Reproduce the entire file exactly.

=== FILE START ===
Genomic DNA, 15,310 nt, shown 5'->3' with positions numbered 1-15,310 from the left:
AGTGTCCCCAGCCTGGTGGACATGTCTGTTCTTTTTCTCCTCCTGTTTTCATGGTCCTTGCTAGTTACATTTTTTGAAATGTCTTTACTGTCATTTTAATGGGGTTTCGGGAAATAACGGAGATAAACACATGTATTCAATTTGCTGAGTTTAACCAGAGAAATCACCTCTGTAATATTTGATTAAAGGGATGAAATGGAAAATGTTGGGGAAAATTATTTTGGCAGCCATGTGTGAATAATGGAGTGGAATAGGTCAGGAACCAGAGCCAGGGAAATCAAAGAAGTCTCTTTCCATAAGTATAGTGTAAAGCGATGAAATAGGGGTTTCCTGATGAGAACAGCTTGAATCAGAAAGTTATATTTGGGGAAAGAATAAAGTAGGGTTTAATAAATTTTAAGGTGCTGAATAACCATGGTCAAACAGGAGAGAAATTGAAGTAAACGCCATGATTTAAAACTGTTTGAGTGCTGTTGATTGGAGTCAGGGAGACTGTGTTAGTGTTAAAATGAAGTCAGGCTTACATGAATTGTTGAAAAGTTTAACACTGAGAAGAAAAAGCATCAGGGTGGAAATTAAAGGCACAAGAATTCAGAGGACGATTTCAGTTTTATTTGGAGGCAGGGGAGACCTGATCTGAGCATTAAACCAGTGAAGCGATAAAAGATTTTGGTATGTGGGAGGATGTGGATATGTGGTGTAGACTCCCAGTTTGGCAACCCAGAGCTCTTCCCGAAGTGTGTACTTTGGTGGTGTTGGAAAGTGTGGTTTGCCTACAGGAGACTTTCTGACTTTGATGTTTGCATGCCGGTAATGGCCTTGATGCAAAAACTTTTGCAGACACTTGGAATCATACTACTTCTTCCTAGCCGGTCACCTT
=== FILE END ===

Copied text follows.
Genomic DNA, 15,310 nt, shown 5'->3' with positions numbered 1-15,310 from the left:
AGTGTCCCCAGCCTGGTGGACATGTCTGTTCTTTTTCTCCTCCTGTTTTCATGGTCCTTGCTAGTTACATTTTTTGAAATGTCTTTACTGTCATTTTAATGGGGTTTCGGGAAATAACGGAGATAAACACATGTATTCAATTTGCTGAGTTTAACCAGAGAAATCACCTCTGTAATATTTGATTAAAGGGATGAAATGGAAAATGTTGGGGAAAATTATTTTGGCAGCCATGTGTGAATAATGGAGTGGAATAGGTCAGGAACCAGAGCCAGGGAAATCAAAGAAGTCTCTTTCCATAAGTATAGTGTAAAGCGATGAAATAGGGGTTTCCTGATGAGAACAGCTTGAATCAGAAAGTTATATTTGGGGAAAGAATAAAGTAGGGTTTAATAAATTTTAAGGTGCTGAATAACCATGGTCAAACAGGAGAGAAATTGAAGTAAACGCCATGATTTAAAACTGTTTGAGTGCTGTTGATTGGAGTCAGGGAGACTGTGTTAGTGTTAAAATGAAGTCAGGCTTACATGAATTGTTGAAAAGTTTAACACTGAGAAGAAAAAGCATCAGGGTGGAAATTAAAGGCACAAGAATTCAGAGGACGATTTCAGTTTTATTTGGAGGCAGGGGAGACCTGATCTGAGCATTAAACCAGTGAAGCGATAAAAGATTTTGGTATGTGGGAGGATGTGGATATGTGGTGTAGACTCCCAGTTTGGCAACCCAGAGCTCTTCCCGAAGTGTGTACTTTGGTGGTGTTGGAAAGTGTGGTTTGCCTACAGGAGACTTTCTGACTTTGATGTTTGCATGCCGGTAATGGCCTTGATGCAAAAACTTTTGCAGACACTTGGAATCATACTACTTCTTCCTAGCCGGTCACCTT